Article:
In the dozen years she has lived in the U.S., Farah Larrieux has built a successful career in southern Florida as a bilingual television host and Haitian American community activist.
Elizabeth Fabien enjoys a comfortable life centered on her business as a financial planner in Orlando.
And Jean — a Miami-Dade County man who asked that his last name not be used because he fears immigration action against him — has put his professional career on hold to care for his two American-born children, ages 11 and 7. One child has special needs, and Jean is a stay-at-home dad.
But all three fear they could soon find themselves uprooted from their American lives and back in their native Haiti if the Trump administration does not renew the special immigration status that has allowed about 50,000 Haitians to stay in the U.S. as their impoverished Caribbean nation coped with a devastating 2010 earthquake. It expires July 22.
“It’s like you are counting the days, and hoping something good will happen,” said Larrieux, 38, who hosts a show on Tele Anacaona, an Orlando-based satellite television channel serving Haitian communities. “But in the back of your head you have to tell yourself, if TPS doesn’t happen, you have to find a plan B. It gets more stressful every day.”
TPS, or Temporary Protected Status, was approved by the secretary of Homeland Security for Haiti after the earthquake. That designation allows Haitians already in the U.S. to apply to stay here “due to conditions in the country that temporarily prevent the country’s nationals from returning safely,” according to the U.S. Citizenship and Immigration Services.
TPS has been renewed every 18 months since the earthquake. But it was not renewed in the waning days of the Obama administration.
On Thursday USA Today reported that the acting director of the Citizenship and Immigration Services, James McCament, was recommending the U.S. end temporary protections by January, saying in a letter that conditions in Haiti have improved.
During the presidential campaign, Donald Trump made a brief stop in Miami’s Little Haiti, saying in September that even if Haitian Americans did not vote for him, he wanted to be their “biggest champion.”
Still, his anti-immigrant comments have people worried.
The uncertainty created by the looming deadline haunts thousands of Haitians in south and central Florida.
“It’s like walking around with your heart beating heavily, faster every day,” said Fabien, 30. “I have tons of friends in the same situation.”
Last month a bipartisan group of 10 members of Congress representing south Florida sent a letter to Department of Homeland Security Secretary John F. Kelly urging an extension, citing, in addition to the destructive 7.0 magnitude earthquake that rocked Haiti, a cholera outbreak and October’s Hurricane Matthew. The hurricane killed more than 1,000 people and destroyed thousands of homes on the island’s southwestern peninsula.
Among those who signed the letter were Reps. Debbie Wasserman Schultz, Alcee L. Hastings, and Lois Frankel, all Democrats, and Republicans Ileana Ros-Lehtinen and Mario Diaz-Balart. Also signing were both of Florida’s senators, Democrat Bill Nelson and Republican Marco Rubio.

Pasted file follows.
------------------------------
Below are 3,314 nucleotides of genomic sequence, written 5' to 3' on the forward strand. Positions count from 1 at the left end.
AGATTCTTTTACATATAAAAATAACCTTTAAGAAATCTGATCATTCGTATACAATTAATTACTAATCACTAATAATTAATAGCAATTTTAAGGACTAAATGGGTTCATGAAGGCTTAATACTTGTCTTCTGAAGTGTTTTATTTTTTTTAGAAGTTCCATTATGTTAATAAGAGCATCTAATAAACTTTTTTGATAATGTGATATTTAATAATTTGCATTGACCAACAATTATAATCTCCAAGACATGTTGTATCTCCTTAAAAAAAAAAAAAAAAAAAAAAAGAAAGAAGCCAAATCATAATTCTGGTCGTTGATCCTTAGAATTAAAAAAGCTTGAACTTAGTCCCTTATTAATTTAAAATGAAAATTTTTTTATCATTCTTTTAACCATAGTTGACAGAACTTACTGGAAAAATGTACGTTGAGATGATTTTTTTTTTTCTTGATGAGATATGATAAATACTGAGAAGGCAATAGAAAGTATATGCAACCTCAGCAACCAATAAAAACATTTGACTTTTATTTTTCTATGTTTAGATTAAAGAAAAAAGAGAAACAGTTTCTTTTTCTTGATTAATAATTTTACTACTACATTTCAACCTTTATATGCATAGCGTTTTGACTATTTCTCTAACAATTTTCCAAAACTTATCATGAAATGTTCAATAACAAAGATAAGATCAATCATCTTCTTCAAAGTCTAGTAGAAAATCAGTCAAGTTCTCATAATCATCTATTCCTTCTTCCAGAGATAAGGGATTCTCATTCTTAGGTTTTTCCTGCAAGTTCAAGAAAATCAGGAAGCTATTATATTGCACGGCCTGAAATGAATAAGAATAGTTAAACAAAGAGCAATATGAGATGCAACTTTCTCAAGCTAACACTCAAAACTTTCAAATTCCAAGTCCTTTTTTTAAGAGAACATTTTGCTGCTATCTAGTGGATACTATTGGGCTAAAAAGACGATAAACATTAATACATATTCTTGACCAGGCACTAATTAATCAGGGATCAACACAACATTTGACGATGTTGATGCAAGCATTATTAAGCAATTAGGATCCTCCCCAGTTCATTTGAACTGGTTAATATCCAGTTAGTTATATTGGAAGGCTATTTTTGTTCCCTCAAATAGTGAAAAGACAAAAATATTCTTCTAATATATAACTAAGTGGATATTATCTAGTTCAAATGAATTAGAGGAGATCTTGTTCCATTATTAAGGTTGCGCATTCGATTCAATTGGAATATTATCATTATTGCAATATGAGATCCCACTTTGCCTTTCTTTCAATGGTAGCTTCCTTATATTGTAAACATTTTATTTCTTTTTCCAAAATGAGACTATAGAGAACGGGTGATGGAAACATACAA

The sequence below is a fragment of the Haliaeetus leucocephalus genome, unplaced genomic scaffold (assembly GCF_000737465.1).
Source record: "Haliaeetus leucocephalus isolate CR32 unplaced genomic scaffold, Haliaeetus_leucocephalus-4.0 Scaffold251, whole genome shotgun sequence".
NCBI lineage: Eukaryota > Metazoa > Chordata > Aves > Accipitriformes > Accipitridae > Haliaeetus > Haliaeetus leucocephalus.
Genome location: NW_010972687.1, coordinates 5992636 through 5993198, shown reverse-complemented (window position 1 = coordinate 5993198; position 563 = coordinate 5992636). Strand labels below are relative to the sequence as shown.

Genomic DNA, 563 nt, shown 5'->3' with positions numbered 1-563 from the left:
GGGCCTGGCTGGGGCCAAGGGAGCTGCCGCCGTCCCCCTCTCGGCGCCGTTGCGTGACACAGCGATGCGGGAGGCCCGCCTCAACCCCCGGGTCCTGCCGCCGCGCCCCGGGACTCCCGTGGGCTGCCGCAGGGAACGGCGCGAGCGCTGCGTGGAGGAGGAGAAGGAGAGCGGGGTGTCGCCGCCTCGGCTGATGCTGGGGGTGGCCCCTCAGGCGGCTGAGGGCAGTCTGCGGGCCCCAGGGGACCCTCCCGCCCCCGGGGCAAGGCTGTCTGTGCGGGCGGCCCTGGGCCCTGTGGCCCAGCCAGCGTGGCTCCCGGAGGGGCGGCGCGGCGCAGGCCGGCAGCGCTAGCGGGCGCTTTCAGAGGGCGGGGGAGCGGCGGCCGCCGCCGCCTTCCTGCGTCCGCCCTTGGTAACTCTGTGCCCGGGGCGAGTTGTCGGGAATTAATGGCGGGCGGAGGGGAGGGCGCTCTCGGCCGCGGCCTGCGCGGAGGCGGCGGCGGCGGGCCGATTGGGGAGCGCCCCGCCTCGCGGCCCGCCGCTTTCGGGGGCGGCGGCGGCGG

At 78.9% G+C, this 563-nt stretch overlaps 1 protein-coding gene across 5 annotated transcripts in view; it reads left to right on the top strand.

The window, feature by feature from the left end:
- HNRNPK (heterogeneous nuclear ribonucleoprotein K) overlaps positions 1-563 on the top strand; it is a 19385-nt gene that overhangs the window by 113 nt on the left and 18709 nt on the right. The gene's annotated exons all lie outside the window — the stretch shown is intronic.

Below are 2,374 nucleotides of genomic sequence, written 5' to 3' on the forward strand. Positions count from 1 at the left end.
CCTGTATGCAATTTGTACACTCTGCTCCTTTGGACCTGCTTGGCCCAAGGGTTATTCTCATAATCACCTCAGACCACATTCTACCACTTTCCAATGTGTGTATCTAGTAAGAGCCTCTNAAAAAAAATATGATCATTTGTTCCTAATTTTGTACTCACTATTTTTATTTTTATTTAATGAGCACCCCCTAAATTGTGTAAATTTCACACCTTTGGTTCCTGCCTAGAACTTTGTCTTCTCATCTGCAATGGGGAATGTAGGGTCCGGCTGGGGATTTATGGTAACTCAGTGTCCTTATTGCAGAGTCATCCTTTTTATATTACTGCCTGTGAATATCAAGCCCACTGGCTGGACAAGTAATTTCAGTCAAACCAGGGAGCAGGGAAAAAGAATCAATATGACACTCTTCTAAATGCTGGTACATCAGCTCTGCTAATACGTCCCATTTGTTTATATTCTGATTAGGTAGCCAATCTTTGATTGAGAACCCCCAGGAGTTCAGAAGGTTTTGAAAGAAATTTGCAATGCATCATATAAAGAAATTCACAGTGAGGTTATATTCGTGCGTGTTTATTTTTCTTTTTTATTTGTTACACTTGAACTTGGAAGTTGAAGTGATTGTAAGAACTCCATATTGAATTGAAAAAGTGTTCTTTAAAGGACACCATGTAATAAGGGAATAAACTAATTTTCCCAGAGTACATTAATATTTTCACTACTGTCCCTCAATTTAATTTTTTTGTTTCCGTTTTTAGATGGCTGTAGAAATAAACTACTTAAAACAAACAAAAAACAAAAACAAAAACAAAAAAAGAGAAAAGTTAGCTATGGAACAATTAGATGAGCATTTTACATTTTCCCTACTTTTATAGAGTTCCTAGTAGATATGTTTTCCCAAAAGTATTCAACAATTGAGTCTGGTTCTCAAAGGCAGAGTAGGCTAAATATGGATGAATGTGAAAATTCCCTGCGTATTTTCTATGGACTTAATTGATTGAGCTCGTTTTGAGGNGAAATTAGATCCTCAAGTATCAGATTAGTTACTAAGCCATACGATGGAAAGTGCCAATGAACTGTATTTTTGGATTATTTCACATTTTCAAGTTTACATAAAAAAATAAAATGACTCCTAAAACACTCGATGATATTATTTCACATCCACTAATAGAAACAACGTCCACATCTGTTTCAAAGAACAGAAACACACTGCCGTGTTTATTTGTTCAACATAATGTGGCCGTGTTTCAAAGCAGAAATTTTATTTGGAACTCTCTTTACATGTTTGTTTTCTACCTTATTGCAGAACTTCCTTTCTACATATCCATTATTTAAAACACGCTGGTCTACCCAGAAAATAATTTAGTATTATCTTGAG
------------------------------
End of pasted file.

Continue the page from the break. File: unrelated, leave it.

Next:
“Our hope is that the facts regarding TPS in this instance will convince those in the national security establishment that it is in the U.S.’ interests not to have instability in Haiti.”
Instability could result from the arrival of thousands of Haitians who had been living in the U.S., and the sudden end of an estimated $1.3 billion in annual remittances that they sent back to the country, Forester said.
“This is a volatile moment for immigrants in general, especially because of the political climate,” said Broward College history professor Rudy Jean-Bart. Haitians recognize that their country is struggling, and may not be in a condition for them to go back.
“So the question the government has to ask is: If TPS is not renewed, what are you sending people back to?” Jean-Bart said.
After more than a decade in the U.S., Larrieux said she has little to go back to in Haiti.
“I was in deportation proceedings in 2008, 2009, and that was very tough for me,” said Larrieux, recalling the time when her residency petition was stalled and she faced being forced to leave the U.S.
With her permit to work invalid, Larrieux said, she lost her marketing business, her credit and her car while also going through a divorce. “I lost everything, and was hardly able to function,” she said.
Getting TPS allowed her to rebuild her life, said Larrieux, who lives in the Miramar, north of Miami. “Now I am financially stable, and I have many plans, but have to consider if nothing happens [with TPS], my plans won’t happen,” said Larrieux.
Fabien, the financial planner, has a Plan B if TPS is not renewed. If deported, she can join her mother’s business in Haiti, she said.
Still, she does not want to leave the U.S., where she has lived for more than 12 years. She came here on a student visa and has a degree in industrial psychology from Florida International University.
“The future I see here is working to build up my business while continuing to be able to help my family in Haiti,” she said. “That is my dream. That is what makes sense to me. That is Plan A.”
Jean, 50, at home with his children, said that if he were deported, “it would be a disaster for my family.”
“My kids have never been to Haiti. They don’t speak Creole,” he said. “We just have to have faith in God.”
Clary writes for the Sun Sentinel.